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Time-saving tips to speed up your applications

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We know that delays cause frustrations for everyone. In order to speed up the time to process applications and reduce delays, we’ve collated some top tips for our customers.

1. To save time when submitting applications and reduce common errors, use our Digital Registration Service (DRS) service, available on our portal. It has been designed to guide you through making applications step-by-step, avoiding basic mistakes through automated error checking and calculating fees for you. Proprietor names are also instantly checked against the register. If everyone starts using this service, we could see a significant reduction in requisitions (requests for information), saving both you and us time.

2. Rather than spending time in a telephone queue, you can use our free View My Applications service within the portal to:

  • view all the applications you’ve made using the portal
  • check the status of your applications
  • download all relevant documentation
  • view the Estimated Completion Date (ECD) – the date by which customers can reasonably expect their application to be completed. As it’s an estimate, some applications will be completed before the given date. To find out more information about the ECD, please visit the help page

3. If necessary, you can ask us to process your application urgently. The expedite (fast-track) process is available for applications, either residential or commercial, where a delay would:

  • cause problems not related to a land transaction; or
  • put a property sale or any kind of property transaction at risk, for example, a refinancing deal or development

4. Requisitions are a significant cause of delays. Currently we need to issue a requisition in about one in five cases. You can make sure your application is processed as quickly as possible by double-checking that it’s ready to be registered before lodging it. If we have all the information and documentation we need, and it’s correct, we won’t have to issue a requisition.  Our Application checklist: avoiding requisitions gives examples of common requisitions and how to avoid them.Or you can watch our series of videos on how to avoid requisitions.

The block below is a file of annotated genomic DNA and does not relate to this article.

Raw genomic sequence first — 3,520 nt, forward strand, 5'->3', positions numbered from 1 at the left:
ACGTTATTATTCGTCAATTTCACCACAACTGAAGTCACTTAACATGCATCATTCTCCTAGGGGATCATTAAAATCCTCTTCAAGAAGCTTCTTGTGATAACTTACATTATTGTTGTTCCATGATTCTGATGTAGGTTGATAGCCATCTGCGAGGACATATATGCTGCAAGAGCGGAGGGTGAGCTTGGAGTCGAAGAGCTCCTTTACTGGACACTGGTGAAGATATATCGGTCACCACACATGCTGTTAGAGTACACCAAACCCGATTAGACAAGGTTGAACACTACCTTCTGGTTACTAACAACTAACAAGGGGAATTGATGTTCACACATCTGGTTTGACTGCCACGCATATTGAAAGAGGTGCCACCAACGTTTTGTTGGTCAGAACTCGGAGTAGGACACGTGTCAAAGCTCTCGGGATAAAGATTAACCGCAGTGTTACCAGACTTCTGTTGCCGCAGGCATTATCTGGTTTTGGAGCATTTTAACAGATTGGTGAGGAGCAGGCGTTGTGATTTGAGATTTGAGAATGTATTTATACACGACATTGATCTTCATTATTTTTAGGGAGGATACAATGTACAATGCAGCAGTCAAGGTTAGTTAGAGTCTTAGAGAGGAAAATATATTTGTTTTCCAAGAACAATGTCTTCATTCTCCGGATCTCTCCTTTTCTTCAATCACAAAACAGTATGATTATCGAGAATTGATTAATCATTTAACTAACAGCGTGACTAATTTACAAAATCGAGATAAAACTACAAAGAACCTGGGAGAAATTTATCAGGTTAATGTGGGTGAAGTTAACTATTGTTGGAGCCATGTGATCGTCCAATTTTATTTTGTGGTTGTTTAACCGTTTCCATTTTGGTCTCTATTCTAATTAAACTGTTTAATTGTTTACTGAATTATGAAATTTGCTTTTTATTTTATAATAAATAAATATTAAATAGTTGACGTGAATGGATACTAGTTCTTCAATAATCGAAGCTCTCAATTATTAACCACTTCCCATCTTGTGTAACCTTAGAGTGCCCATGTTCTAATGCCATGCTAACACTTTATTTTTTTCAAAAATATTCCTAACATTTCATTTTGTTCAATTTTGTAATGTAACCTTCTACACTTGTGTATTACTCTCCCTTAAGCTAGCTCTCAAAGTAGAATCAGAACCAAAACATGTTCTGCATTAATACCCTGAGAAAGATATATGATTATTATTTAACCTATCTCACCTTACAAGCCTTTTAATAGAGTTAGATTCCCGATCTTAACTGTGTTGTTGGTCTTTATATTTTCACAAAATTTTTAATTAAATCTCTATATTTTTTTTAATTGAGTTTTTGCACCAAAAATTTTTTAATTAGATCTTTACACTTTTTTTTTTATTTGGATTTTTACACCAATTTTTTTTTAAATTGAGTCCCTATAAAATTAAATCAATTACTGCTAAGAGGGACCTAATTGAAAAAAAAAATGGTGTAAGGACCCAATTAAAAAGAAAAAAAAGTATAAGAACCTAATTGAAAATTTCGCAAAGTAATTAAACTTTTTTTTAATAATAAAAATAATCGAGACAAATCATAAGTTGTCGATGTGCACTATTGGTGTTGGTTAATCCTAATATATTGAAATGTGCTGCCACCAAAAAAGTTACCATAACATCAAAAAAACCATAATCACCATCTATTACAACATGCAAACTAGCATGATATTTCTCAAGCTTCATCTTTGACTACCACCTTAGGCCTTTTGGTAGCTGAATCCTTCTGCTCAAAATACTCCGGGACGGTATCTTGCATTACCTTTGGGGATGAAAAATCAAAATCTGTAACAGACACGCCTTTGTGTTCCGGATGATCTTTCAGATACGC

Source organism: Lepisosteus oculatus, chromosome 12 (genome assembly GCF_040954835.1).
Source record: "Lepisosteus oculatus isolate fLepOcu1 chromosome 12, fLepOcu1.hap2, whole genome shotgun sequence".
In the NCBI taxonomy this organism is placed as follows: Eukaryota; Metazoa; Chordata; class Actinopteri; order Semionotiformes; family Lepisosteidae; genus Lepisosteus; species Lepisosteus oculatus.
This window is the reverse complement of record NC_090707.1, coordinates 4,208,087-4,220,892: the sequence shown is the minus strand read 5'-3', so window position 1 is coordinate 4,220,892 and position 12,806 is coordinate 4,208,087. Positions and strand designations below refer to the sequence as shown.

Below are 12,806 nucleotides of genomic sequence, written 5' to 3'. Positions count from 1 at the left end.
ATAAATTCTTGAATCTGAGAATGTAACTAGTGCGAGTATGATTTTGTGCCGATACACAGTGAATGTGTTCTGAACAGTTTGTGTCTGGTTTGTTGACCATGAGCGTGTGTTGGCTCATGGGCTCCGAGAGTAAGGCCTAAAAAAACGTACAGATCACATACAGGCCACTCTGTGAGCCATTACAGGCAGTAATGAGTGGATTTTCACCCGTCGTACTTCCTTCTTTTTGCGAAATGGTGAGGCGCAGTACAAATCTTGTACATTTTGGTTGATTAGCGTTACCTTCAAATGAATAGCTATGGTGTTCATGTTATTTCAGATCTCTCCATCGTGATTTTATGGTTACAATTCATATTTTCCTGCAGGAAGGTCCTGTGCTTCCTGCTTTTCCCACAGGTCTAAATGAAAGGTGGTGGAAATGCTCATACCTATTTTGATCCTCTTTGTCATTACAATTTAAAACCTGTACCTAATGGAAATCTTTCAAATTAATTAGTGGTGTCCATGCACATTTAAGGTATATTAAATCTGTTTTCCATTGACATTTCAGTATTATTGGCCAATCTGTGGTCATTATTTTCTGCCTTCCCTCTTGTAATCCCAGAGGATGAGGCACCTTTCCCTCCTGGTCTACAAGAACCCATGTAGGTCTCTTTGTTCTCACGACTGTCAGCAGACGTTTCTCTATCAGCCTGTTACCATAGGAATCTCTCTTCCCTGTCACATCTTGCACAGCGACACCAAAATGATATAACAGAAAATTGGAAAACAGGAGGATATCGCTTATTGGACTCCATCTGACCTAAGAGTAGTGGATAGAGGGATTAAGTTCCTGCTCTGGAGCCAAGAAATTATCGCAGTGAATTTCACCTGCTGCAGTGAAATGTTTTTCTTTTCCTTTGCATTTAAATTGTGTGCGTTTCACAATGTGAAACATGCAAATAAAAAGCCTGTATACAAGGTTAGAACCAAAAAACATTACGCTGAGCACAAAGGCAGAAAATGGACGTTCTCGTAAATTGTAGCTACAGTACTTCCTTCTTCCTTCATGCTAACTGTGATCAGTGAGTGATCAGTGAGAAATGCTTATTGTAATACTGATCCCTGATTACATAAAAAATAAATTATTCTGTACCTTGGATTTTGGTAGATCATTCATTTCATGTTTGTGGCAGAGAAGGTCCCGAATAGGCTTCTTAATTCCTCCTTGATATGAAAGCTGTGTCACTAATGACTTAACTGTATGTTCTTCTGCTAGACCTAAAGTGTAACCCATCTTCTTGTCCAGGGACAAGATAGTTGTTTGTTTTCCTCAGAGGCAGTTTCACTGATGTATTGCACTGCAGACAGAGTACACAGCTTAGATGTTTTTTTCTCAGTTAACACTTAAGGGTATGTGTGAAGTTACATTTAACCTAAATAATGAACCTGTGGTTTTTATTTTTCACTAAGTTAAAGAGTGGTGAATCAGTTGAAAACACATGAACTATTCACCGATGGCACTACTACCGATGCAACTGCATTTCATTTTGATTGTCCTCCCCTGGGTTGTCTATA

5. If you need to request more time to reply to a requisition, portal users should use ‘Reply to Requisition’. All other users can contact us at

6. In order to receive a reminder to respond to any requisitions before the cancellation date, make sure you include an up-to-date email address when lodging applications. Warnings of cancellation are sent after 40 days in most cases. For more details, see practice guide 50.

Where an application was lodged using the electronic Document Registration Service (e-DRS), requisitions are sent to the email address chosen by you in the e-DRS submission. Where the application was lodged by post, requisitions are sent to the email address provided on the application form.

7. In the last year, we issued approximately 40,000 requisitions after receiving the wrong fees. Application fee information can be found in our Registration services fee order. We also have a handy fee calculator to help you.

8. Our free webinars will help you prepare and send us quality applications.You can watch recordings and sign up for email alerts to be notified about our latest live webinars. Our most popular webinars include:

9. We have around 150-200 instances a week of undelivered post returned to us because a customer has changed address or is no longer using a DX address. If you wish to amend the address for anything that needs to be posted to you, please update your key number. This can be done by emailing a request for change to

10. When starting a complex commercial or infrastructure development project application for registration, you can use the Pre-submission Enquiry Service and Application Management Service to ask us for guidance.

11. Sign up to receive our monthly newsletter Landnet for our latest news and practice guidance. Landnet provides a round-up of our blogs,news stories and practice guide changes. You can also sign up to receive an email whenever we publish or update practice guides.

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  1. Comment by Jeffrey Shaw posted on

    At least some Requisitions stem from HMLR officers not understanding legal points. Recent examples include:
    1. Asking why a reversioner has not executed a TP1 when it explicitly states that another reversioner is operating under Schedule 1 to the Leasehold Reform Act 1967.
    2. Asking why there's no plan with the TP1 when the second option in panel 3 has been selected.
    3. Asking that an obvious typo be corrected and a fresh certified copy TP1 be submitted when HMLR does have power to correct such mistakes and a simple telephone call would suffice.

  2. Comment by T Symonds posted on

    Another useful and practical idea

  3. Comment by Placido Salamone posted on

    A very informative reading, i am glad to have this opportunity to gather information that I was looking for.

    Thank you for your clear and concise details of this article.